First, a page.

The retool of the Chicago News Cooperative, if not its demise, will be interesting to watch. It’s a group of Chicago newspaper journoes, of the big public interest story type that newspapers and wire services themselves now seem unwilling to fund. They covered Chicago, with a large grant from the MacArthur Foundation and a commitment from the NYT to publish two pages of news twice a week in the NYT Chicago edition. They were, in short, sustained by their commitment to be the NYT Chicago bureau, and the idea that a charity-supported news organization would the the outsource of news for the nation’s newspaper of record has a number of shitty ideas attached.

Before the NYT lept in and agreed to fund the coop, the coop had other ideas for supporting the gathering of big public interest news stories, one being the cultivation on the website of discussion groups the CJR piece below is calling “social media” groups, of people interested enough in particular issues — and stimulated in said interest by communication online with editors and reporters — to pay, as individuals, for coverage of said issues. Ie., flashmob or Kickstart-supported artistic projects. The story with the most votes would be crowned Homecoming Queen and literally monetized. The problem is that internet culture is notoriously self-policing, libertarian, male, predatory and bullying.

Flashmob-supported news isn’t so very different from the current model newsroom at the Washington Post, where the number of hits your piece is getting, in real time, is apparently posted on a scoreboard in the newsroom. Nor would it be different from the robust business model of the wire services, where purchase and play by clients is literally the bread and butter of the news. At least their clients are newspapers, and not lobbyists. Or Grover-Norquist-list-serv flashmobs and CPAC-funded dirty trix by James O’Keefe. Put on your pimp hat, baby. ‘Cause we’re goin’ out tonight.

Well you see where this is going. I like a closed system for journalism. I don’t like your having a micro-loan interest, or a macro advertiser or lobbyist interest in what topics are covered. You should not be able to buy a dinner with Katharine Weymouth and the reporters and editors of the Washington Post who cover your beat at Weymouth’s house. Nor should you be paying even a micro-slice of Woodward and Bernstein’s salary. Public interest journalism is not about popular, or populist, values. Often it is about injustice meted out by the majority to minorities. Ethics and not the number of reader hits are the essence of public journalism, and the question is how the only redeeming social importance for journalism is now to be monetized.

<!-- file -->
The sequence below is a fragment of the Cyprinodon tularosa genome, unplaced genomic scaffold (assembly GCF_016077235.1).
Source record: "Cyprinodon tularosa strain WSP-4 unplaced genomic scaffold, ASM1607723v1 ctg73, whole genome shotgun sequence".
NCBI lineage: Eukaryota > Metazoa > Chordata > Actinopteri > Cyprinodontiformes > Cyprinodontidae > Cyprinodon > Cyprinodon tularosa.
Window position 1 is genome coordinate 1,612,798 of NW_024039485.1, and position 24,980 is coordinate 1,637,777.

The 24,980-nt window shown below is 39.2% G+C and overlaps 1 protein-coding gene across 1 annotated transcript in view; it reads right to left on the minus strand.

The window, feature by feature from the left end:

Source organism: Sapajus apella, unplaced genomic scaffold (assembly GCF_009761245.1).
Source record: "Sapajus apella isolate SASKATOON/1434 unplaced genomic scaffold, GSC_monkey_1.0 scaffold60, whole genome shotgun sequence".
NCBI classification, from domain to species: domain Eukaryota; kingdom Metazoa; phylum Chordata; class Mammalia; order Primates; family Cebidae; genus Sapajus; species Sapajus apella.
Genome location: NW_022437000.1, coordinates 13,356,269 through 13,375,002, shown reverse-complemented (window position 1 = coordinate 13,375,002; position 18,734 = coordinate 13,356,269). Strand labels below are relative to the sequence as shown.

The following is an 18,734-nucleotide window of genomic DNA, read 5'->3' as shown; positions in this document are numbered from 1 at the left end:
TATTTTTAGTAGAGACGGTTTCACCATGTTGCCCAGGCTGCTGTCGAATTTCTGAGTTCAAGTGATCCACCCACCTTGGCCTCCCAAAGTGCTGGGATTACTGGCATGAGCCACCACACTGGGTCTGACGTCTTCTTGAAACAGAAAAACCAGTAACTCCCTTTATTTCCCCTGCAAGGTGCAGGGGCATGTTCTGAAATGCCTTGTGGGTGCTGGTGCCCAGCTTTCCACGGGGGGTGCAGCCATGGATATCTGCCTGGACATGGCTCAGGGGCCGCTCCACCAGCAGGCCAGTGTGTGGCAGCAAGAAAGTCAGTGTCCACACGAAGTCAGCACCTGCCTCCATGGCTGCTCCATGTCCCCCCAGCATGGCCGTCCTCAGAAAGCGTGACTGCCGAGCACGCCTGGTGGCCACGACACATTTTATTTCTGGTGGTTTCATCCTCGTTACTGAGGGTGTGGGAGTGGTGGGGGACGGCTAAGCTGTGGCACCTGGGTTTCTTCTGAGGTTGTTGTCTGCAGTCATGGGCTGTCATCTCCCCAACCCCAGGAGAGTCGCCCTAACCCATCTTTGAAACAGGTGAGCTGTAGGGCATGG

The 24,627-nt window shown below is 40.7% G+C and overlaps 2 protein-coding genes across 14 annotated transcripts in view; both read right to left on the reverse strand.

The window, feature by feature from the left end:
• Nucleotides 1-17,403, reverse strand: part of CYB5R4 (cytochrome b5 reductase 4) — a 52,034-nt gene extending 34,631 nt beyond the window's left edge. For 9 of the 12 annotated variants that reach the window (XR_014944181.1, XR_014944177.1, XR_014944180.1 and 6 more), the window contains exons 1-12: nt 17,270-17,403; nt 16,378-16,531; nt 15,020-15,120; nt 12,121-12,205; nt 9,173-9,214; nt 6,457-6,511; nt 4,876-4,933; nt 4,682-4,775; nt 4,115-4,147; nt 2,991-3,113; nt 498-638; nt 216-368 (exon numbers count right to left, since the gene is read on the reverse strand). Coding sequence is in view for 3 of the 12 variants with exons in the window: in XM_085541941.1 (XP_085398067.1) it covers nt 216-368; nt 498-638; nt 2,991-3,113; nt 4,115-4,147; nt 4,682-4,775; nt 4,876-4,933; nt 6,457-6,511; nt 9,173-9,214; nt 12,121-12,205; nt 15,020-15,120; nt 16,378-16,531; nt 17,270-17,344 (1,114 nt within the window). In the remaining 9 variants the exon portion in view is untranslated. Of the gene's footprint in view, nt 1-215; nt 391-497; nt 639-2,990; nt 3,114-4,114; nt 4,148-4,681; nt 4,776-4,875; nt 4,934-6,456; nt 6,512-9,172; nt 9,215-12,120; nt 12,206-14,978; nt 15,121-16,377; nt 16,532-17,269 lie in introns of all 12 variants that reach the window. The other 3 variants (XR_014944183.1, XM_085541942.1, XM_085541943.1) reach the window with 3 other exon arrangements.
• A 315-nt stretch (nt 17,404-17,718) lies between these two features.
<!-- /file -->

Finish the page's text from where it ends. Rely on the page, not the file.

I’m always up for a good tip, but an enormous part of journalism is the two or three editorial meetings a day in which story ideas are argued, their newsworthiness attacked, with the survivors being what you see on page one. My experience of them is that icons can be smashed, to a certain degree; with war always taking precedence over allegedly “softer” news about causes and trends. That’s an argument that’s been going on for 40 years to my knowledge and certainly still is . The maudlin encomia for (the very untimely and totally unnecessary death of ) Anthony Shadid (asthma attack sneaking into Syria) make the point that his coverage of war was, as it was, in truth, extra special because he spoke Arabic, could eavesdrop and observe actions and nuance for example in the crowds and tumult of Tahrir Square to which Lara Logan was, to her serious detriment, tonedeaf. His coverage featured the vignettes of individuals doing things which contain answers about causes and trends, and tipped me off, early on, in paragraph 47 on page C98, that the Muslim Brotherhood was at the heart, large and in charge of the soccer thugs, and would prevail.

You read it here first:

Sameh Saber, another anti-government protester, started running toward the battle line [in Tahrir Square] with a tree branch.
“Put it down,” an older man implored.
“Three of my friends are bleeding inside,” Mr. Saber yelled back, “and my friend lost an eye!” But he put down the branch.”

I don’t see a flash mob being expert enough in knowing what the news is to support that kind of career. Learning Arabic and having it pay off 20 years later.

The other big trend in the news today is how the millenial males consider humor — Youtube shorts — more important to their “self-definition” than music. This demographic is the one advertisers want. If you want them to be part of your successful Chicago News Cooperative, you need to be making Jon Stewart your model and not newspaper reporters. And then you’d need to be in a different business.

But the channel also realizes that comedy is popping up on alternate screens, and the men Comedy Central wants to reach are spending more time downloading funny videos. As one buddy group participant put it, “Tosh.0, he does what I like to do: watch YouTube videos and make fun of them all day.”